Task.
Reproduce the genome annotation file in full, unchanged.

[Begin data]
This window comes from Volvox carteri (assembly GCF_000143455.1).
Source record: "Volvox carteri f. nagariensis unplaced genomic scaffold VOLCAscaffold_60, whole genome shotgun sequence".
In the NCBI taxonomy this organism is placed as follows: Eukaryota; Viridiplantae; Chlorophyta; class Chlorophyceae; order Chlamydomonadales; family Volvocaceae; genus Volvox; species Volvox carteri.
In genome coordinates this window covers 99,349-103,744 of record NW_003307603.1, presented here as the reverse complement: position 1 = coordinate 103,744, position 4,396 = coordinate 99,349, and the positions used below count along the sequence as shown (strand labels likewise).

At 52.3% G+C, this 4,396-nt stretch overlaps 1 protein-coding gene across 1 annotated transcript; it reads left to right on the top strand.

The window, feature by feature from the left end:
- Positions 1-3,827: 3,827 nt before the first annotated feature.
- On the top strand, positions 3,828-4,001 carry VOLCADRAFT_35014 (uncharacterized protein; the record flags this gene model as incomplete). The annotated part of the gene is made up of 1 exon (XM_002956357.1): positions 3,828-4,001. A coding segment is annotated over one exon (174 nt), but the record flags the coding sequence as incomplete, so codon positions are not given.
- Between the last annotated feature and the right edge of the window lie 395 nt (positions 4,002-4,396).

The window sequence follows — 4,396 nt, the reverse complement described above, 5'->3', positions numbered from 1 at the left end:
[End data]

This window comes from Volvox carteri (assembly GCF_000143455.1).
Source record: "Volvox carteri f. nagariensis unplaced genomic scaffold VOLCAscaffold_60, whole genome shotgun sequence".
In the NCBI taxonomy this organism is placed as follows: Eukaryota; Viridiplantae; Chlorophyta; class Chlorophyceae; order Chlamydomonadales; family Volvocaceae; genus Volvox; species Volvox carteri.
In genome coordinates this window covers 99,349-103,744 of record NW_003307603.1, presented here as the reverse complement: position 1 = coordinate 103,744, position 4,396 = coordinate 99,349, and the positions used below count along the sequence as shown (strand labels likewise).

At 52.3% G+C, this 4,396-nt stretch overlaps 1 protein-coding gene across 1 annotated transcript; it reads left to right on the top strand.

The window, feature by feature from the left end:
- Positions 1-3,827: 3,827 nt before the first annotated feature.
- On the top strand, positions 3,828-4,001 carry VOLCADRAFT_35014 (uncharacterized protein; the record flags this gene model as incomplete). The annotated part of the gene is made up of 1 exon (XM_002956357.1): positions 3,828-4,001. A coding segment is annotated over one exon (174 nt), but the record flags the coding sequence as incomplete, so codon positions are not given.
- Between the last annotated feature and the right edge of the window lie 395 nt (positions 4,002-4,396).

The window sequence follows — 4,396 nt, the reverse complement described above, 5'->3', positions numbered from 1 at the left end: